Gardening 101

Seeking Zen, friends and good food? Get your hands dirty.

Amid the pandemic, gardening grew to be a popular means of stress relief and community cultivation, with the added perk of having fresh produce at one’s fingertips. That’s the finding of a survey by UC Davis and UC Agriculture and Natural Resources. Seth Peterson ’96 ’11 can attest to those effects; he’s been gardening for years. And as volunteer manager of UC Santa Barbara’s campus Greenhouse and Garden Project, he’s got great seeds of advice for those looking to get growing:

Seth Petersen

Photo by Matt Perko

1. Keep it loose. Generally, vegetables like to grow in loose soil with lots of organic matter, like compost or manure. It may be easier to grow in raised beds or containers with potting soil. Add a sheet of chicken wire under your bed and you’ll avoid gopher predation.

2. Let there be light. Most vegetables require at least eight hours of light each day. Greens are a good option for growing in shadier areas.

3. Mind your seasons. The vegetables at your farmers market were planted about three months before they came in. The two main times to plant things are September/October and April/May.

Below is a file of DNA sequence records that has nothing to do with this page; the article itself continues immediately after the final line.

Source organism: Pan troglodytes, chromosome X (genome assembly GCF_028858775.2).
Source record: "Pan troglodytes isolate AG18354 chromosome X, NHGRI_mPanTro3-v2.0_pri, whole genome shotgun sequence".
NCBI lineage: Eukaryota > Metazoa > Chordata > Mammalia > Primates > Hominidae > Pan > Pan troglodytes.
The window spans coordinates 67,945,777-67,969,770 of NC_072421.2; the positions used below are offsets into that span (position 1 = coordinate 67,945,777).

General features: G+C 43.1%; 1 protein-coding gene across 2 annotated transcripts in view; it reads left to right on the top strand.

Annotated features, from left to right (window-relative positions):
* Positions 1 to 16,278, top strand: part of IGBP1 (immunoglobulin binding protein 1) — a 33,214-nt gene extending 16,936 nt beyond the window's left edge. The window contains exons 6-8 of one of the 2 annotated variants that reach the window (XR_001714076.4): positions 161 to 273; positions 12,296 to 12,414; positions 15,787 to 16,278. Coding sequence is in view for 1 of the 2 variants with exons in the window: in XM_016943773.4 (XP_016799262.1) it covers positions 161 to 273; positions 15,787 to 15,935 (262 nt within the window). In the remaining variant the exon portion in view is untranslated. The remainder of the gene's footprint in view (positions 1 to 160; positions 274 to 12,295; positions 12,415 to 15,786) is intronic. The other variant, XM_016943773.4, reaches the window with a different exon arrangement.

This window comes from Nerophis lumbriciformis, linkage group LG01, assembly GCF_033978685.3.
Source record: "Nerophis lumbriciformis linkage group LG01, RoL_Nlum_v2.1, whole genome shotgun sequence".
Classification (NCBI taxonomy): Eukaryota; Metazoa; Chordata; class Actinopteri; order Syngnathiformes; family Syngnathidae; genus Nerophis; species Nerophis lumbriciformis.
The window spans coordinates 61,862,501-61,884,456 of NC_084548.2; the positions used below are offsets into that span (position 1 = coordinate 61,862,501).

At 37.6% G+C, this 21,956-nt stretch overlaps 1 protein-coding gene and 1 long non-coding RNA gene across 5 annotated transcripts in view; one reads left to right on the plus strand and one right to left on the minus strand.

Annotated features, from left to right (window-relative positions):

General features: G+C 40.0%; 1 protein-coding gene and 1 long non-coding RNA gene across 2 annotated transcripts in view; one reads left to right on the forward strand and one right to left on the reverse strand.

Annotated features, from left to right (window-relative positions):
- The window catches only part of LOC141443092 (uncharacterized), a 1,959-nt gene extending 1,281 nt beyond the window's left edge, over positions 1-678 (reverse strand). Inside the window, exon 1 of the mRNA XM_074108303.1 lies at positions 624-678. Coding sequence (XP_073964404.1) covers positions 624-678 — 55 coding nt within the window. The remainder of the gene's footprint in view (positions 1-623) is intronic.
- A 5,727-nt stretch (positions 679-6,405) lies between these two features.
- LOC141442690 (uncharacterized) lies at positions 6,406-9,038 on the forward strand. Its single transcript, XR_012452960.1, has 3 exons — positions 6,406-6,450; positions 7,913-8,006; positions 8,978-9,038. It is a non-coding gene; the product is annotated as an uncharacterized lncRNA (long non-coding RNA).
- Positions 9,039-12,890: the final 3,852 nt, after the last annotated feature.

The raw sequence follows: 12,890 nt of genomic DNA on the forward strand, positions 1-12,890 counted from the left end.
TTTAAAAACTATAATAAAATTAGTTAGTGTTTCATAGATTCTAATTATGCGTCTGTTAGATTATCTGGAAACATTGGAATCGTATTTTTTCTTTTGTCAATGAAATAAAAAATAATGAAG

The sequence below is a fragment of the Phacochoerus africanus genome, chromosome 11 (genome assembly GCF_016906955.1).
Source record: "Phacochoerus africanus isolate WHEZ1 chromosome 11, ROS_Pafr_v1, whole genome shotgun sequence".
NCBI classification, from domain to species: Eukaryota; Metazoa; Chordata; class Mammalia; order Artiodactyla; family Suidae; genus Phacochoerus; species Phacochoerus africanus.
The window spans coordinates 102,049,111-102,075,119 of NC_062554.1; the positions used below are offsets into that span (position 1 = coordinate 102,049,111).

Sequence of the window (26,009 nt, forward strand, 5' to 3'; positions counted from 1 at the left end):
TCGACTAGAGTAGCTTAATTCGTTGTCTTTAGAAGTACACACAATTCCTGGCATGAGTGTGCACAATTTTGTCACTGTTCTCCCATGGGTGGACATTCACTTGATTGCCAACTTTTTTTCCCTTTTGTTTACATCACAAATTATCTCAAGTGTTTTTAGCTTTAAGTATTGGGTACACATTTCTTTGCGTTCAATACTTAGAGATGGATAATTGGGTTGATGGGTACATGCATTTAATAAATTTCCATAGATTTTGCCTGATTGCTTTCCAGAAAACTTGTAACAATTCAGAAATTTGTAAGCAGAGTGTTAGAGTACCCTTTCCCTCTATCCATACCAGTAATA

4. Choose wisely. Grow vegetables that are tastier when homegrown and/or are rare in the store, like heirloom varieties and unusual types. It’s a cliché, but homegrown tomatoes really do taste better, and have you had a carrot fresh from the earth? Lovely. Dragon Tongue green beans are highly recommended; fava beans are great fresh raw, fresh cooked, or dry for storage, and they are good for soil.

Garlic is a great California crop, and there are many varieties (I grow about 20); choose varieties from Spain/France/Italy, which are adapted to our Mediterranean climate. Greens like kale, collards and chard are long-lived and produce a tremendous amount of food.

5. Water less. I try not to water at all in the winter, and only once a week, in the morning, in the summer. You want your plants to develop strong, deep root systems to find water; a side benefit is they’ll find more soil nutrients that way, too. This is for plants in the ground; for container gardening, plants need water two to three times per week.

Peterson, an environmental researcher whose day job is with the geography-based Climate Hazards Center on campus, started his first plot at the Greenhouse and Garden Project in 2008; he has managed the place since 2011. His favorite summer plants are heirloom tomatoes, green beans and shell beans. Winter faves: garlic, fava beans, collard greens, kale and rutabaga.


Spring / Summer 2022

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